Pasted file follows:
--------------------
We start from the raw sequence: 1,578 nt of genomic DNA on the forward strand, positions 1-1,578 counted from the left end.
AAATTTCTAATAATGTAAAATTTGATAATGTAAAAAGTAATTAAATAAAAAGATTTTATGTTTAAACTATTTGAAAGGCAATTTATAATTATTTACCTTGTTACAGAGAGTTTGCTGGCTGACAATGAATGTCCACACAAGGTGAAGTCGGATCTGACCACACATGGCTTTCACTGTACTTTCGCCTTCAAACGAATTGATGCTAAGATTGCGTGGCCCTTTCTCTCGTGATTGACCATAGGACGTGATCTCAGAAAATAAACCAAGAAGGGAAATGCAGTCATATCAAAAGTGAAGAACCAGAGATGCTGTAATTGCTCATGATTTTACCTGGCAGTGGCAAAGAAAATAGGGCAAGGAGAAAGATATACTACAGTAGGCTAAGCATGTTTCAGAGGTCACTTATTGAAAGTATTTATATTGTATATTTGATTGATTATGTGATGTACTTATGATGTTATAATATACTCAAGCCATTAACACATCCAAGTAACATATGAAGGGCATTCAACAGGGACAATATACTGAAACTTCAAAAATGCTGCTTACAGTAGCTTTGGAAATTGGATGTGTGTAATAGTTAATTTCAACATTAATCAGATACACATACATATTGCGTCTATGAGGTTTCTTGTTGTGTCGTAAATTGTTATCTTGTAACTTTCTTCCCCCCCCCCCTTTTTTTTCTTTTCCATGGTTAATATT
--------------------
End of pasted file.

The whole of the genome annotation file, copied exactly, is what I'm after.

We start from the raw sequence: 1,578 nt of genomic DNA on the forward strand, positions 1-1,578 counted from the left end.
AAATTTCTAATAATGTAAAATTTGATAATGTAAAAAGTAATTAAATAAAAAGATTTTATGTTTAAACTATTTGAAAGGCAATTTATAATTATTTACCTTGTTACAGAGAGTTTGCTGGCTGACAATGAATGTCCACACAAGGTGAAGTCGGATCTGACCACACATGGCTTTCACTGTACTTTCGCCTTCAAACGAATTGATGCTAAGATTGCGTGGCCCTTTCTCTCGTGATTGACCATAGGACGTGATCTCAGAAAATAAACCAAGAAGGGAAATGCAGTCATATCAAAAGTGAAGAACCAGAGATGCTGTAATTGCTCATGATTTTACCTGGCAGTGGCAAAGAAAATAGGGCAAGGAGAAAGATATACTACAGTAGGCTAAGCATGTTTCAGAGGTCACTTATTGAAAGTATTTATATTGTATATTTGATTGATTATGTGATGTACTTATGATGTTATAATATACTCAAGCCATTAACACATCCAAGTAACATATGAAGGGCATTCAACAGGGACAATATACTGAAACTTCAAAAATGCTGCTTACAGTAGCTTTGGAAATTGGATGTGTGTAATAGTTAATTTCAACATTAATCAGATACACATACATATTGCGTCTATGAGGTTTCTTGTTGTGTCGTAAATTGTTATCTTGTAACTTTCTTCCCCCCCCCCCTTTTTTTTCTTTTCCATGGTTAATATT